“No one has ever sat us down and said ‘these are the rules you have to follow to start a school in a prison.' Not only were we free to create whatever kind of institution we imagined, within certain physical and practical boundaries of course, we could make it responsive also to the specific needs of the inmates at any one time.”
SA: And these other schools can certify at high school level?

TDB: Actually, they can offer a range of degrees, but if we wanted to do that, then we would have had to conform to the same academic bureaucracy. You would have to have so and so many hours of specific requirements, and a grading system, and the prison director was very clear that ‘you have to be free of that. Art should be an autonomous space—be progressive.’

I found this interesting because other institutions of higher art education in Norway (speaking of the ones I know) have been becoming increasingly bureaucratised, and they have to conform to a lot of reporting systems and metrics of student performance. We have specifically been allowed to step away from that, which is very nice for everyone involved, but is also of course comes with its own challenges.

Today Agder Kunstakademi is a school with around ten students at any given time, who are inmates. They are in the classroom between 08.30 and 14.30 every day; those are the hours of the work/school day in prison.

SA: So, there is always a representative of security of some kind?

TDB: Yes. There is always a prison officer there, Solfrid Kjetså. It was our incredible stroke of luck that Solfrid applied to work in Agder Prison. She used to work in the film industry, but she decided that she wanted to do something different for a while and went into the criminal care system. She basically ran the whole school alone at first because we couldn’t get in during Covid lockdowns, and could only connect digitally. As the only person there every day, Solfrid had to negotiate between the students, give a voice and face to the programme and drive the critical discussions forward, and communicate with us and the prison administration. She had to figure out every issue around safety and accountability in the first six months as she was there in the everyday.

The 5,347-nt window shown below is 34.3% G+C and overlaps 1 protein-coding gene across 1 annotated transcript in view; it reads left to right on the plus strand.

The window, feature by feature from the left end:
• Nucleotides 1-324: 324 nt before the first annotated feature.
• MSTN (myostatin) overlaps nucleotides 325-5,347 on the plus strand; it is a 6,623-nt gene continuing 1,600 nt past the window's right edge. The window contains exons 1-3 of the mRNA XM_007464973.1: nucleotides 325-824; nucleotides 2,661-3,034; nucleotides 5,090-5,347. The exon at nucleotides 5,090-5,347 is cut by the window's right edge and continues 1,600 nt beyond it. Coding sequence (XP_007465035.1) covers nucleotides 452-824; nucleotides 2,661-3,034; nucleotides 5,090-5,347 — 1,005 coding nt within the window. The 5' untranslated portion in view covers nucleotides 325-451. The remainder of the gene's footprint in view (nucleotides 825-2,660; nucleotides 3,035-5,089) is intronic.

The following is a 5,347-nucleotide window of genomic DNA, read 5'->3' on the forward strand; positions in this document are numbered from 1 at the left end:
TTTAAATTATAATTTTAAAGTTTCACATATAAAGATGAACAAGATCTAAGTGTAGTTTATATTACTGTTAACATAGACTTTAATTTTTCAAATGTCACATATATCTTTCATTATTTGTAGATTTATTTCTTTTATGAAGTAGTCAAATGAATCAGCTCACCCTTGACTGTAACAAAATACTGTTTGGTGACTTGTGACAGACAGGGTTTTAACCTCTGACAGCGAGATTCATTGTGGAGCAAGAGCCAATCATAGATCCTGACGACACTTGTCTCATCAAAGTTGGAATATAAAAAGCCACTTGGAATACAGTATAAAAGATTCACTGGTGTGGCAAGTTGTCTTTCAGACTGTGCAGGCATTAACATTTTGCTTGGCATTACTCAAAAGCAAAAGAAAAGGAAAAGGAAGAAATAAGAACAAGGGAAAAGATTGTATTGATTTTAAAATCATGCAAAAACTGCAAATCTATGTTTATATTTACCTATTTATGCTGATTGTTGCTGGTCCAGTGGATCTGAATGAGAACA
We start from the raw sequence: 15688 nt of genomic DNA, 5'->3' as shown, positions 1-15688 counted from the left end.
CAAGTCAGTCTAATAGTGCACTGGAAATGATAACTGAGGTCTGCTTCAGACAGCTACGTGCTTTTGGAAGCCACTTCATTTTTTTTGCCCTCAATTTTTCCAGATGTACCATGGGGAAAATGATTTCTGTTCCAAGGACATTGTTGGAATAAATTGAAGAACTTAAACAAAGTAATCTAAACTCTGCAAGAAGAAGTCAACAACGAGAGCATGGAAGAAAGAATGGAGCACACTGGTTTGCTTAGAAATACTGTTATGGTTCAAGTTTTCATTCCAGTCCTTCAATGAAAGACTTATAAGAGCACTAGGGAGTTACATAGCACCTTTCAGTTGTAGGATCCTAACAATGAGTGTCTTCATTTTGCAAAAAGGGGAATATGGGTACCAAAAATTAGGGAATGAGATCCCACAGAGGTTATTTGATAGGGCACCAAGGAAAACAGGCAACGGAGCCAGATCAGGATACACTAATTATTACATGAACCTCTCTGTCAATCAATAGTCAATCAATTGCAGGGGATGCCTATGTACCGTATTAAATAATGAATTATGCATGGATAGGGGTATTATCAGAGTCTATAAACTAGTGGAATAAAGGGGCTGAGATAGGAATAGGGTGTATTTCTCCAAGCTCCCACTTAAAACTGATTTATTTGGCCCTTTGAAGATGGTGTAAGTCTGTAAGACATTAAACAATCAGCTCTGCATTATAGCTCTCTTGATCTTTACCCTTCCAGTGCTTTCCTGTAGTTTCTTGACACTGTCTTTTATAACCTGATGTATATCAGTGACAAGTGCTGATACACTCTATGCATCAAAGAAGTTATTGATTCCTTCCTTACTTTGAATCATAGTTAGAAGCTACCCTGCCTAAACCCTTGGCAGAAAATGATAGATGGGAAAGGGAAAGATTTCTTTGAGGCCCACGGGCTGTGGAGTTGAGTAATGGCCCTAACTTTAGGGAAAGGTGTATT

The Criminal Care system is obviously hierarchical, so Solfrid has people that she reports to, and a person directly above her who oversees all the workshops. This person then reports to someone who reports on to someone, who reports to the director. And then the inmates have other people keeping track of them. They have psychological care, they see a councillor, someone helps then identify what they should be doing in the prison. They have a lot of people to help and be in touch with. It’s an enormous bureaucracy. Saying that, the success of our project has been completely dependent on the individual people willing to think creatively within that system, give us room to experiment, and a green light to go forward.

But of course, when you open the doors to an academy for inmates, there is no one there who can advise and say, if you make art, these are the situations you should be aware of. I don’t think anyone had thought about potential challenges of these things before.

SA: You mean psychologically, for example?